Thirty-three diverse entities joined forces last week to form the American Television Alliance for the purpose of combating the deteriorating conditions and skyrocketing cost of retransmission consent between broadcast TV stations and video distributors. The diverse group includes large and small cable operators (including Insight), both major satellite providers and the two major telephone companies who are offering video products. In addition, independent cable networks and public advocacy groups have joined as well, in an unusual alliance created because of the escalating conflicts between distributors and consumers on one side and broadcast station owners on the other.
What is retransmission consent?
Broadcasters were given broad distribution rights on cable systems nearly 20 years ago (and later expanded to satellite and phone companies) when Congress passed the 1992 Cable Act. In addition to having the free use of the public airwaves to air their programs, TV stations have the right to either negotiate economic terms for their carriage on a distribution network or to declare must-carry forcing distributors to carry their signals. It's a win-win for broadcasters.
The original idea was to ensure that consumers would always have access to the local news and information content that local TV stations provided. However, today, the big media conglomerates which own most of the major broadcast networks are demanding larger and larger cuts of the retransmission consent fees from their local affiliates who receive the payments from distributors. As a result, the intent of Congress to protect local news and information has been compromised and the cost of providing video service to consumers is rising at an alarming rate.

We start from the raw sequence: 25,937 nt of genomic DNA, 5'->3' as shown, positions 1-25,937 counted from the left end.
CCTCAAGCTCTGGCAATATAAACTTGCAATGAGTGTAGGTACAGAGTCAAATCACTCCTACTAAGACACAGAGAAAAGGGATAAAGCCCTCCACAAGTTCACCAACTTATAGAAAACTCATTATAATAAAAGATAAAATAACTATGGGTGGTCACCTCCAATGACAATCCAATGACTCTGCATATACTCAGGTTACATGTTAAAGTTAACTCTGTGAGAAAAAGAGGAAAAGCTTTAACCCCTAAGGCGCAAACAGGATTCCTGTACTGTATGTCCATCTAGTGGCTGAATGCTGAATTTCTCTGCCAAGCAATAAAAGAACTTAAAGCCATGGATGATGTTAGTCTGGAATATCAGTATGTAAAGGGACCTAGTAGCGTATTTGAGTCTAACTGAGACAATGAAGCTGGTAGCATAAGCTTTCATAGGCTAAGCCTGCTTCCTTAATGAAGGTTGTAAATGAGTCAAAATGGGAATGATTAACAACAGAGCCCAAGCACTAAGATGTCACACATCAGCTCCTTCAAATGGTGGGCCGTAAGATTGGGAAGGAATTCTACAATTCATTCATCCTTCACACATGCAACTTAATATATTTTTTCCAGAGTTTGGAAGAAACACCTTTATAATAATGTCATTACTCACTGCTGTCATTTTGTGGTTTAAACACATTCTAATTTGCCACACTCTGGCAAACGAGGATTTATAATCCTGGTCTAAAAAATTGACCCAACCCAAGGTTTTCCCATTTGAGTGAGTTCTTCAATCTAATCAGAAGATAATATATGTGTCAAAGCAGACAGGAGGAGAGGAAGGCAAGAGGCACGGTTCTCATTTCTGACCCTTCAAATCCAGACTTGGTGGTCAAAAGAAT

Hey, what happened to the Academy Awards?
With more of the money going to the big media companies, local TV stations are demanding huge increases in the amount they charge for their carriage. When distributors balk at the unprecedented increases, some station owners hold consumers hostage by threatening to pull their programming off of the cable or satellite system. Every now and then, they make good on their threat as was the case for Cablevision's customers in New York on the day of the Academy Awards when ABC pulled their signal for most of that day. The companies finally reached an agreement but the first 15 or 20 minutes of the popular awards show was not aired in Cablevision homes.
Distributors who face increases of 50, 75, or even 100% are increasingly saying no. The brinkmanship is causing more and more disruption in the market as consumers are whipsawed by the very ugly public fights and the threat of losing access to one of their TV channels.
What's the plan?
The ATVA hopes to bring a change to the current atmosphere surrounding retransmission consent negotiations. Here's their mission statement;
I, for one, do not dispute that local TV stations have the right to responsibly negotiate the terms for carriage on a cable system. However, the playing field on which we are negotiating is flawed. Broadcasters are allowed to have monopoly power over big events like the Academy Awards, the Super Bowl, March Madness, and countless other major attractions. But if a local TV station demands unprecedented payments, we have no other way to receive those big events because the broadcaster enjoys market exclusivity for those events.
Why not just pay them? After all, we pay for cable networks.
I have heard broadcasters say cable and satellite companies have very healthy increases in revenues and cash flow, so why shouldn't we just pay and swallow it? What they don't tell you is that all of our growth is coming from the other businesses we heavily invested in and developed over the past ten years -- broadband and phone. While more and more customers are signing up for our new, attractively priced digital telecommunications services, our video business is deteriorating rapidly. As a result some operators are suggesting that consumers be given the right to pick and choose the individual stations that they want to receive. That way, consumers will drive the pricing power of network owners instead of the other way around. Problem is, the big media companies that own the vast majority of networks, both broadcast and cable, won't permit that type of distribution.
Let's hope the ATVA can find a better way. Whether it's a-la-carte, binding arbitration, or a standard fee set by a governmental authority and collected by the cable, phone and satellite companies, there has to be a way to avoid this madness whenever a renewal comes up.